by: Sarah Kortemeier, Library Specialist
In January 2016, I traveled to Japan on a Special Project Fellowship funded by the Arizona Library Association’s Horner Fellowship Committee. The goal was to study Japanese poetry collections in their natural habitats: since poetry has such a long and illustrious history in Japan, I was interested to see how libraries and museums worked with the poetry artifacts in their collections.
I had only a week in Tokyo, but it was an awesome week—involving a lot of food, as pictured. (Ruth Stephan tells us that poetry is the food of the spirit, which is absolutely right. But you know what is also the food of the spirit? Chocolate sauce on fries. I have layers, y’all.)
Over the course of the week, I visited the National Diet Library, the Museum of Haiku Literature, Tokyo National Museum, the Idemitsu Museum of Arts, the Museum of Modern Literature, the Kenji Miyazawa Museum, the Bashō Museum, and the Museum of Contemporary Japanese Poetry, Tanka and Haiku. All these institutions had gorgeous examples of manuscript poetry, particularly classical waka, tanka, and haiku; there were some innovative and wonderful interactive exhibits on display, particularly at the Museum of Contemporary Japanese Poetry, Tanka and Haiku, which showcased a series of tanka in wall-mounted boxes with lights, photographs, and (in one case) a kaleidoscope showing behind the poems.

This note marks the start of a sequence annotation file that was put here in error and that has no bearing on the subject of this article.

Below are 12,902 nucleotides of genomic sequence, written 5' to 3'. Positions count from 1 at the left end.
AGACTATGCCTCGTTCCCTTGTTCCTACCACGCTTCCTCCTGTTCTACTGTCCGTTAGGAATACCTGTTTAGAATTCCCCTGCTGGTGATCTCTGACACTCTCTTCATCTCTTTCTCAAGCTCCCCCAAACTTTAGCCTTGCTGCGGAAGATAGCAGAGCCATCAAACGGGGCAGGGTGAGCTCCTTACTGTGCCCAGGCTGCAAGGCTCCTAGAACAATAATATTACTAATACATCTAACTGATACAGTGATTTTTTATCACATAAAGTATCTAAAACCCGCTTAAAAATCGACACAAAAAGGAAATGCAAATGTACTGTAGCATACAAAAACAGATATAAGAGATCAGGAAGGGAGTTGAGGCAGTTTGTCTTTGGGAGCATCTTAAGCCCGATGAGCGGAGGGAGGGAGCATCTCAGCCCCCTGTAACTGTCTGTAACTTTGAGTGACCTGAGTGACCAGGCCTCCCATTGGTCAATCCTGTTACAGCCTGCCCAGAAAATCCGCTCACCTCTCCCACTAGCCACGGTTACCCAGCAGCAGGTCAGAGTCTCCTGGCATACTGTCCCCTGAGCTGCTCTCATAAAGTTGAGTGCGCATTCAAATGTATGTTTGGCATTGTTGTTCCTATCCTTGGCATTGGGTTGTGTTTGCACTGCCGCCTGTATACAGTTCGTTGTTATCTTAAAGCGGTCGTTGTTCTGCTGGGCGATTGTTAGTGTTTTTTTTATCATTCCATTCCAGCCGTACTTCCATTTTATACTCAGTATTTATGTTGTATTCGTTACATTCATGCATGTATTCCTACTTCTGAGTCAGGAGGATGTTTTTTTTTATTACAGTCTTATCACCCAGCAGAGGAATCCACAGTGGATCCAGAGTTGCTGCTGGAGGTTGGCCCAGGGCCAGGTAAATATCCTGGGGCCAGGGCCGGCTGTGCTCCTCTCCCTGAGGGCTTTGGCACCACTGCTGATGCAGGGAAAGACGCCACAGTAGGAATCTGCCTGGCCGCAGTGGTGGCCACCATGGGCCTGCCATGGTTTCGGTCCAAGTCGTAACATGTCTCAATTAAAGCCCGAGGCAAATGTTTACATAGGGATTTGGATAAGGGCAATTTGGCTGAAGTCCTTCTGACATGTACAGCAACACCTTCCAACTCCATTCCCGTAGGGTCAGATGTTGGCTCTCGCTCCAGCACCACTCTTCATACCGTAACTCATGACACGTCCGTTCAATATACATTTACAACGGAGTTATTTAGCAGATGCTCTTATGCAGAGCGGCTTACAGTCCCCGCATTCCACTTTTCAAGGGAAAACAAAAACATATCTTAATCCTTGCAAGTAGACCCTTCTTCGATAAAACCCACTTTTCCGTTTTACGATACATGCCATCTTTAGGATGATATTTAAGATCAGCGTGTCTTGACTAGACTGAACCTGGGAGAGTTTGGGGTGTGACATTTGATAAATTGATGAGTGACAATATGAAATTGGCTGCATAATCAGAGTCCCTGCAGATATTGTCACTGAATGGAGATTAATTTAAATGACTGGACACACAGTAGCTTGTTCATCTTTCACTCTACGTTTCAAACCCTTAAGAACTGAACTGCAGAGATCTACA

I also had a chance to visit several bookstores, and to pick up quite a few works of Japanese poetry in translation for the Poetry Center Library. Special thanks to Colleen Burns, who told me to track down a copy of Katsumi Komagata’s wonderful pop-up book Little Tree, and to Japanese librarian and former Horner Fellow Yuka Sugimoto for actually going out and finding the book for me in a remote shop in the Tokyo suburbs. Little Tree is now a treasured addition to our Rare Book Room.
For a fuller account of my project and the places I visited (including more photos!), see my report to the Horner Fellowship Committee. I’m hugely grateful to the Committee, as well as to the Poetry Center and the International Relations Committee of the Japan Library Association, for their support of this project; and a warm thank-you, as well, to poets Sawako Nakayasu, Jesse Glass, Katsumasa Nishihara, Bill Elliott, and Naomi Shihab Nye for coffee, hospitality, and some really glorious conversation during my stay.